Deepwater Horizon12¦ Blu-ray, DVD
Director Peter Berg knows a thing or two about disaster flicks; he did after all direct the woefully bad Battleship, which was inconceivably based on the classic guessing game. Thankfully it quickly sank without a trace, but surprisingly, Berg's directing career didn't.
This project sees the director helm a story based on the real-life disaster that happened 41 miles south east off of the Louisiana coast in 2010. And it seems that one disaster can cancel another out.
Returning from some well-deserved leave, rig supervisor Jimmy Harrell (Kurt Russell) is disappointed to learn that the team on board the free-floating oil rig Deepwater Horizon, who were supposed to pour concrete on site to help maintain the rig's stability, have been sent home.
This cost-saving measure (aka cutting corners) was ordered by BP company man Donald Vidrine (John Malkovich). Not happy with the decision, Jimmy orders a pressure test to see if the pipeline was coping. When it comes back showing dangerous levels, Vidrine insists that the same test is run on the alternative kill line. When the results from that test come back more favourably, he orders that the pumps be turned back on for business as usual.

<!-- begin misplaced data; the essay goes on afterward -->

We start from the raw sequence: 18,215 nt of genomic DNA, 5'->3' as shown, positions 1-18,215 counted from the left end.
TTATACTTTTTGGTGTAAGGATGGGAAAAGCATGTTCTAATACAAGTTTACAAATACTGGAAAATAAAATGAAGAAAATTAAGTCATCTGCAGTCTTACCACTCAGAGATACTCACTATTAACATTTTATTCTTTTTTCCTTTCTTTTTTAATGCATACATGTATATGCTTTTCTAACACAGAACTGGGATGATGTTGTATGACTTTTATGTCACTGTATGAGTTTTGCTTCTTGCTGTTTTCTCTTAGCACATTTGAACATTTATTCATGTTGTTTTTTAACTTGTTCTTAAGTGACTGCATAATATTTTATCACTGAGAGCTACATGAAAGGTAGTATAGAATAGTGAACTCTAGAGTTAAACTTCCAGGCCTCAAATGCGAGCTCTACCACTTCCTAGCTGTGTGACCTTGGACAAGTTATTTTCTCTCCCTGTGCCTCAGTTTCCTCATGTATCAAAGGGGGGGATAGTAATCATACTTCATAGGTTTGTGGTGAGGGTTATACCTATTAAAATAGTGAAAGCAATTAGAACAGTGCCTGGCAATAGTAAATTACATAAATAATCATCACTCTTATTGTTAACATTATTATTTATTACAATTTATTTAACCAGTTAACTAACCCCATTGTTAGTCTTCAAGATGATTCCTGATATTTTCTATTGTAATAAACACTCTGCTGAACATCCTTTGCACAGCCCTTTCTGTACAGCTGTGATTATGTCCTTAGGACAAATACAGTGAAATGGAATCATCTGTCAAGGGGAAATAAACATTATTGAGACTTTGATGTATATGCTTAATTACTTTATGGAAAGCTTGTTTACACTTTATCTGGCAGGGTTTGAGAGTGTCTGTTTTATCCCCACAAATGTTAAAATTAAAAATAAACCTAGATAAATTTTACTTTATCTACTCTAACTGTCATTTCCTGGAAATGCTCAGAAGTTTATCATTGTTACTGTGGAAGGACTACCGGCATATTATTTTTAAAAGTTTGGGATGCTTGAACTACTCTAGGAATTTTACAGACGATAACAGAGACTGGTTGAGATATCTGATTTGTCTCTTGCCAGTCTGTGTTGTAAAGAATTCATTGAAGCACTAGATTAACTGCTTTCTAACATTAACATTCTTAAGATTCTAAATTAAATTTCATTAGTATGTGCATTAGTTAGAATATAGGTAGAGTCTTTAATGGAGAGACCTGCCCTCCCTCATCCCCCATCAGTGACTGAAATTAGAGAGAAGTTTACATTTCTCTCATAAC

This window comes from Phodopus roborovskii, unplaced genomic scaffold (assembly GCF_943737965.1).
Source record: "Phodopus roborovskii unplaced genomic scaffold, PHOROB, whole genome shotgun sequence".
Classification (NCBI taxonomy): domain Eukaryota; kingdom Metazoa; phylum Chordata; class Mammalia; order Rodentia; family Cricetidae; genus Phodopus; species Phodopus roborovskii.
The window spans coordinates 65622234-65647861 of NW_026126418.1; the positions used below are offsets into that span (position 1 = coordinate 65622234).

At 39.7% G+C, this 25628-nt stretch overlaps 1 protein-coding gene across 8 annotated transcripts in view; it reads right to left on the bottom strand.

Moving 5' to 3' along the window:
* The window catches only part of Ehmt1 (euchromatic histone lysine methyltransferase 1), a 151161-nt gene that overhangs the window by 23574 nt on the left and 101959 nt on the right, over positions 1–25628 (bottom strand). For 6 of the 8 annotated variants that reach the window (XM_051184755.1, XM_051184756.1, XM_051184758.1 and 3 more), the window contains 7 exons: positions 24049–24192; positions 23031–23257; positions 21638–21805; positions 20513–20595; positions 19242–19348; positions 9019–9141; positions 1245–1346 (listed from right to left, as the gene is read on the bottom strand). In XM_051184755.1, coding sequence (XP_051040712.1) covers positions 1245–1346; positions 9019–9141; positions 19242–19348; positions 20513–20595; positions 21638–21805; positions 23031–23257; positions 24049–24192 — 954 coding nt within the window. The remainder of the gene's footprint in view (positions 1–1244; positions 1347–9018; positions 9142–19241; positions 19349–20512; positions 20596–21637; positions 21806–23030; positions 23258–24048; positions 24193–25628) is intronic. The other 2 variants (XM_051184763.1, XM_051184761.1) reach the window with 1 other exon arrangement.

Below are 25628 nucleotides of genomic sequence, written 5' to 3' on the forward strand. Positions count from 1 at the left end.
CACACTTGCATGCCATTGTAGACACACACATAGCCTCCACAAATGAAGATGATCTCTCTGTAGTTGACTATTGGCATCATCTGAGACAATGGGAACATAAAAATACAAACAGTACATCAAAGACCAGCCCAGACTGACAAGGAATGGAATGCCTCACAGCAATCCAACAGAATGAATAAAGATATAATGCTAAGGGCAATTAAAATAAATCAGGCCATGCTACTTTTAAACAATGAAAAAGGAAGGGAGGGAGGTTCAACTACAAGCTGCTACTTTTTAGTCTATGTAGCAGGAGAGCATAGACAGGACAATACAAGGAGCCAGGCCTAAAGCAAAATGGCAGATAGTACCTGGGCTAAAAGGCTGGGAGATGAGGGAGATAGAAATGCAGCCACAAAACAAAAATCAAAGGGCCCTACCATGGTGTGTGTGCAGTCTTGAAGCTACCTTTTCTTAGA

However, the second test didn't reveal the full extent of the situation, which was that the pressure was really mounting - for all concerned - and something was about to blow.
It's always tricky getting the balance right with real life disaster stories are concerned; you want to be faithful to the facts, but at the same time, you want a certain amount of bang for your buck. Thankfully Berg gets this cinematic equation spot on.
The script is surprisingly sharp, with dialogue between the workers being the kind of witty and honest banter you would expect from such a team. The special effects also manage to impress, with the flaming rig appearing like The Towering Inferno on water.
Berg also secured some strong talent in the way of Russell and Malkovich, who both deliver the goods. As does Mark Wahlberg, who despite not being the most versatile of actors, puts in a surprisingly earthy and realistic performance.
A well told and presented telling of the largest environmental disaster in U.S. history.
Let's just hope that there are no more disasters on the horizon -at the box office at least - for director Berg.